Although the exact mechanism of action of bleomycin is unknown, available evidence would seem to indicate that the main mode of action is the inhibition of DNA synthesis with some evidence of lesser inhibition of RNA and protein synthesis. DNA cleavage by bleomycin depends on oxygen and metal ions, at least in vitro. It is believed that bleomycin chelates metal ions (primarily iron) producing a pseudoenzyme that reacts with oxygen to produce superoxide and hydroxide free radicals that cleave DNA.
Bleomycin is an antibiotic which has been shown to have antitumor activity. Bleomycin selectively inhibits the synthesis of deoxyribonucleic acid (DNA). The guanine and cytosine content correlates with the degree of mitomycin-induced cross-linking. At high concentrations of the drug, cellular RNA and protein synthesis are also suppressed. Bleomycin has been shown in vitro to inhibit B cell, T cell, and macrophage proliferation and impair antigen presentation, as well as the secretion of interferon gamma, TNFa, and IL-2. The antibiotic antitumor drugs are cell cycle-nonspecific except for Bleomycin (which has major effects in G2 and M phases).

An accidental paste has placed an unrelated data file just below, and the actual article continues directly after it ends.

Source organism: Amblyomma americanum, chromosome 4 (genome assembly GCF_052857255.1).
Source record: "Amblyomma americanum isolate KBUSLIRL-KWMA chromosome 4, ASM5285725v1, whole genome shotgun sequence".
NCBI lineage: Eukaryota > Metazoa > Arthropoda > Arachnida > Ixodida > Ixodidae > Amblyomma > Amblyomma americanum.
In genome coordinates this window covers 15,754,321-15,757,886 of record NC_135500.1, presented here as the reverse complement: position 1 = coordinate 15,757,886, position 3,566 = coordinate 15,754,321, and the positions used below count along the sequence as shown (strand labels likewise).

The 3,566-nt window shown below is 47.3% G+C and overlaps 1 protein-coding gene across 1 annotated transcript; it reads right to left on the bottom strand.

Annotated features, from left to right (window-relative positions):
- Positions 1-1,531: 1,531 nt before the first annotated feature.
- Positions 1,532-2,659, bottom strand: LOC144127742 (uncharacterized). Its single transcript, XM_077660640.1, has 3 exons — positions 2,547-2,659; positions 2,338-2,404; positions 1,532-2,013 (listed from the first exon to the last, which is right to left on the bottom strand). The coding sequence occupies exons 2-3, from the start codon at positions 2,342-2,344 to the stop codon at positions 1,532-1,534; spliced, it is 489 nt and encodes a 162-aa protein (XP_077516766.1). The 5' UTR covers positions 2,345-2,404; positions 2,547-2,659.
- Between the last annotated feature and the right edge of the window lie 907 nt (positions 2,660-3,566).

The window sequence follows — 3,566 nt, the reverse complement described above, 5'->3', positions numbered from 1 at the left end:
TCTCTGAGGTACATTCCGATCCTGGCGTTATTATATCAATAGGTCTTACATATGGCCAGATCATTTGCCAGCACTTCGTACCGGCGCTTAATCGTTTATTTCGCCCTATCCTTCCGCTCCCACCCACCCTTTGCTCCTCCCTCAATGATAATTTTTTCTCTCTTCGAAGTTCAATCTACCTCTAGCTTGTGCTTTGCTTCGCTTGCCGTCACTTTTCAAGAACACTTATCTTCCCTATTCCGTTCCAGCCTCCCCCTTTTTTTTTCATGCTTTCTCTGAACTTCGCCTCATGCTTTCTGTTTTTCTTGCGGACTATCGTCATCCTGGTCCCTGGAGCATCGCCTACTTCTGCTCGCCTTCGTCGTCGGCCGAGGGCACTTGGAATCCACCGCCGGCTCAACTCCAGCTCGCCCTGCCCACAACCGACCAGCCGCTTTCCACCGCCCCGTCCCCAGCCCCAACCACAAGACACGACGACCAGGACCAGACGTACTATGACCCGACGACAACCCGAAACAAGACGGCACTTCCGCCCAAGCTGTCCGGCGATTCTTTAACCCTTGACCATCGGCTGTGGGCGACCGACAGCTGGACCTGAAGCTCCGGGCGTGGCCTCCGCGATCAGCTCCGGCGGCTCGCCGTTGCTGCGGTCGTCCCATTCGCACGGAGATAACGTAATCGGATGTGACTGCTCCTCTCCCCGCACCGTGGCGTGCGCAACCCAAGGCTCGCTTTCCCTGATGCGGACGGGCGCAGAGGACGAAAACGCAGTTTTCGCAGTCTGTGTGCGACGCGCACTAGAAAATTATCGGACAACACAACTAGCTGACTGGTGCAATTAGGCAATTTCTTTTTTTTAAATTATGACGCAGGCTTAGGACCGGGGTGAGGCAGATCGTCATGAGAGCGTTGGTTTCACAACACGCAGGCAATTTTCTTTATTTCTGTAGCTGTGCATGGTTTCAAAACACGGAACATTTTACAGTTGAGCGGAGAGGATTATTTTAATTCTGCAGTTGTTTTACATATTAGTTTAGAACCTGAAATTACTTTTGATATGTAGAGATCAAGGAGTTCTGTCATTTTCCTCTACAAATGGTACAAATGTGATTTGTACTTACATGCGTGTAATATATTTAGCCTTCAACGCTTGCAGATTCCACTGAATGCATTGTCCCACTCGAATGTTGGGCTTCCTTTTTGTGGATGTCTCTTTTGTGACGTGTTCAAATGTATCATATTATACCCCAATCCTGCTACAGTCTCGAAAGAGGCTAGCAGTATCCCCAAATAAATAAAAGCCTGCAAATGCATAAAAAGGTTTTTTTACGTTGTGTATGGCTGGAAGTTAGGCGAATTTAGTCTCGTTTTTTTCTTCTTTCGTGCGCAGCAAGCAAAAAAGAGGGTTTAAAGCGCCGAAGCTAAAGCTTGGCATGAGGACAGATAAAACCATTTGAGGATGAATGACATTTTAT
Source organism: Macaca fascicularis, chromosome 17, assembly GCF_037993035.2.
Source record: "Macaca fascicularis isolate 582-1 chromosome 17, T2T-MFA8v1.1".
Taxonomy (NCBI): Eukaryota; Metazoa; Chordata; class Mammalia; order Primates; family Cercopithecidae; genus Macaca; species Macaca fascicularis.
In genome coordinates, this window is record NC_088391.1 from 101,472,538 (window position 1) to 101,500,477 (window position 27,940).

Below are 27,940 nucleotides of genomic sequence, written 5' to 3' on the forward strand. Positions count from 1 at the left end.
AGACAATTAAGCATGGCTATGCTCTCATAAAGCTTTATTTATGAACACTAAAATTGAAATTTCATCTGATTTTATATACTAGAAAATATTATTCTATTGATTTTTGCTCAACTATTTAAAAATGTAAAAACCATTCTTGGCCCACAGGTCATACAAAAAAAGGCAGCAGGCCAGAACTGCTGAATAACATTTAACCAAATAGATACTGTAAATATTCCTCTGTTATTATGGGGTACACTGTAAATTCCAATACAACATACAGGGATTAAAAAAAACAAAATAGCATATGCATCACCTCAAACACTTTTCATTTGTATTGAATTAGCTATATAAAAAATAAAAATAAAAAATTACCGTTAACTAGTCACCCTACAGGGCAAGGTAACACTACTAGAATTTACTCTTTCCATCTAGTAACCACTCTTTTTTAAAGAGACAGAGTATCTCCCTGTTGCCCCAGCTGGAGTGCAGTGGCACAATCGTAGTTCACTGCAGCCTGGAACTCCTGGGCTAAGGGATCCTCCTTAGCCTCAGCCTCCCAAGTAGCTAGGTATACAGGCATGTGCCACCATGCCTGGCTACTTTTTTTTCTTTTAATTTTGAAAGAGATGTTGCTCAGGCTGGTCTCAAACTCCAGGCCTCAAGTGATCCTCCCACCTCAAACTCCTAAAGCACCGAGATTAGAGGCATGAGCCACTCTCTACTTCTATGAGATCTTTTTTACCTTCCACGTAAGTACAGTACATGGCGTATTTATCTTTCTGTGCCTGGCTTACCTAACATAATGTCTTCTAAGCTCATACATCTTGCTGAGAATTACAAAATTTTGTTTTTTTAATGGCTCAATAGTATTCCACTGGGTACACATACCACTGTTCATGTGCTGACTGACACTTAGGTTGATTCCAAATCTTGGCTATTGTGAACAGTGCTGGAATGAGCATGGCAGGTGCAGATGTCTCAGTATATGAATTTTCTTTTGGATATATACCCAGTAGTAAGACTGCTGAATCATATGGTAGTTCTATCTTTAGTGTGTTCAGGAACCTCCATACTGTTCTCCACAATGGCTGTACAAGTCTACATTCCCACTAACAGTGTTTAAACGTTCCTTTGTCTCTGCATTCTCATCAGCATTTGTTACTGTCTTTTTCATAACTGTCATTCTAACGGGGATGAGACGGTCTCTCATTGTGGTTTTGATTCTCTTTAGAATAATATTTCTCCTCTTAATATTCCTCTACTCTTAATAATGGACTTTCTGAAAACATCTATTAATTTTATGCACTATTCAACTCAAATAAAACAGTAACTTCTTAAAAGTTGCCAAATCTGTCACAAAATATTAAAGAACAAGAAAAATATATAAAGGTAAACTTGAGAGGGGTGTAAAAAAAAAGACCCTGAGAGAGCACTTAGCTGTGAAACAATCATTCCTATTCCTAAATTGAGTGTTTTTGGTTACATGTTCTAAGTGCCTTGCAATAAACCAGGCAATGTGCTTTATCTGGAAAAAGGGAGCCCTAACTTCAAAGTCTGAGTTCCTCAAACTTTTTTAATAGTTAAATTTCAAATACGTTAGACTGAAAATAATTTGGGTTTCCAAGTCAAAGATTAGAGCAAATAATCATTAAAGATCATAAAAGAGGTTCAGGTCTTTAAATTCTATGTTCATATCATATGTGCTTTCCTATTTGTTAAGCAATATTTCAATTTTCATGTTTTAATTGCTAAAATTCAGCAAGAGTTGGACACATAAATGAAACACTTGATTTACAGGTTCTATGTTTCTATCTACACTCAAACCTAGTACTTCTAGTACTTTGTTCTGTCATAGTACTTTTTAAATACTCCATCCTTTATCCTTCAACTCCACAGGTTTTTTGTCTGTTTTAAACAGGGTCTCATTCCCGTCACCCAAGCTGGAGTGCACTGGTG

Excessive exposure may cause fever, chills, nausea, vomiting, mental, confusion, and wheezing. Bleomycin may cause irritation to eyes, skin and respiratory tract. It may also cause a darkening or thickening of the skin. It may cause an allergic reaction.
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